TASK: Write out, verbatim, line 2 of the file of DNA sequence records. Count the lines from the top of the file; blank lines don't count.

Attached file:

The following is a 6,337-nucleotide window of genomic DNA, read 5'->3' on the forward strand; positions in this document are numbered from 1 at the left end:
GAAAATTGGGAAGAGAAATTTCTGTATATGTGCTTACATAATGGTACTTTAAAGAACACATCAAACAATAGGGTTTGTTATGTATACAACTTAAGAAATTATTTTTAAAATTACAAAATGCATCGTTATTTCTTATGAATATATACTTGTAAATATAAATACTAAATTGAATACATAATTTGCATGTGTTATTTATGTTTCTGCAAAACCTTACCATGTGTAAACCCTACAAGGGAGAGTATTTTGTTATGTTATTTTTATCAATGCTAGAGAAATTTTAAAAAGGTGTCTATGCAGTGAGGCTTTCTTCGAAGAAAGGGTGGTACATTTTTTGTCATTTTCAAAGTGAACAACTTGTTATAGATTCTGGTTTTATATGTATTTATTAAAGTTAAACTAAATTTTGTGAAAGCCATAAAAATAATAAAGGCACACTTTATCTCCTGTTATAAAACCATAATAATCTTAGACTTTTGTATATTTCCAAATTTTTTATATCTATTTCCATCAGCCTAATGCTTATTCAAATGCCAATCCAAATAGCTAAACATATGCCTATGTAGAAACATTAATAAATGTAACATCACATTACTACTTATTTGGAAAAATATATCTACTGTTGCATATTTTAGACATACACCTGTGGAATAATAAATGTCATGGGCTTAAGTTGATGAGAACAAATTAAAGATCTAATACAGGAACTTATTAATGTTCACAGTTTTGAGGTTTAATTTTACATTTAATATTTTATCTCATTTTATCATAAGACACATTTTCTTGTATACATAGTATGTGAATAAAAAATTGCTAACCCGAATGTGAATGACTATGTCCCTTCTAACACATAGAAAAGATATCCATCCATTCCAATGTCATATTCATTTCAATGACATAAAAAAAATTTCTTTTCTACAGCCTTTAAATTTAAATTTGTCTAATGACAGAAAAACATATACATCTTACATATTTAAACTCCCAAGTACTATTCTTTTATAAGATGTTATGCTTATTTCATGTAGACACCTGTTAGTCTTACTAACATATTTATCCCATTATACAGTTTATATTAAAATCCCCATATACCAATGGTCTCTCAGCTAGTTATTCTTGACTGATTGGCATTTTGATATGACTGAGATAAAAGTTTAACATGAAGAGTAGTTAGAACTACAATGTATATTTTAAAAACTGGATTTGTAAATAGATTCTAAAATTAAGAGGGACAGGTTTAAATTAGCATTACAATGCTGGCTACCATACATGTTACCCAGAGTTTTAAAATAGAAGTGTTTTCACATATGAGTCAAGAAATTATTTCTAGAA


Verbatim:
GAAAATTGGGAAGAGAAATTTCTGTATATGTGCTTACATAATGGTACTTTAAAGAACACATCAAACAATAGGGTTTGTTATGTATACAACTTAAGAAATTATTTTTAAAATTACAAAATGCATCGTTATTTCTTATGAATATATACTTGTAAATATAAATACTAAATTGAATACATAATTTGCATGTGTTATTTATGTTTCTGCAAAACCTTACCATGTGTAAACCCTACAAGGGAGAGTATTTTGTTATGTTATTTTTATCAATGCTAGAGAAATTTTAAAAAGGTGTCTATGCAGTGAGGCTTTCTTCGAAGAAAGGGTGGTACATTTTTTGTCATTTTCAAAGTGAACAACTTGTTATAGATTCTGGTTTTATATGTATTTATTAAAGTTAAACTAAATTTTGTGAAAGCCATAAAAATAATAAAGGCACACTTTATCTCCTGTTATAAAACCATAATAATCTTAGACTTTTGTATATTTCCAAATTTTTTATATCTATTTCCATCAGCCTAATGCTTATTCAAATGCCAATCCAAATAGCTAAACATATGCCTATGTAGAAACATTAATAAATGTAACATCACATTACTACTTATTTGGAAAAATATATCTACTGTTGCATATTTTAGACATACACCTGTGGAATAATAAATGTCATGGGCTTAAGTTGATGAGAACAAATTAAAGATCTAATACAGGAACTTATTAATGTTCACAGTTTTGAGGTTTAATTTTACATTTAATATTTTATCTCATTTTATCATAAGACACATTTTCTTGTATACATAGTATGTGAATAAAAAATTGCTAACCCGAATGTGAATGACTATGTCCCTTCTAACACATAGAAAAGATATCCATCCATTCCAATGTCATATTCATTTCAATGACATAAAAAAAATTTCTTTTCTACAGCCTTTAAATTTAAATTTGTCTAATGACAGAAAAACATATACATCTTACATATTTAAACTCCCAAGTACTATTCTTTTATAAGATGTTATGCTTATTTCATGTAGACACCTGTTAGTCTTACTAACATATTTATCCCATTATACAGTTTATATTAAAATCCCCATATACCAATGGTCTCTCAGCTAGTTATTCTTGACTGATTGGCATTTTGATATGACTGAGATAAAAGTTTAACATGAAGAGTAGTTAGAACTACAATGTATATTTTAAAAACTGGATTTGTAAATAGATTCTAAAATTAAGAGGGACAGGTTTAAATTAGCATTACAATGCTGGCTACCATACATGTTACCCAGAGTTTTAAAATAGAAGTGTTTTCACATATGAGTCAAGAAATTATTTCTAGAA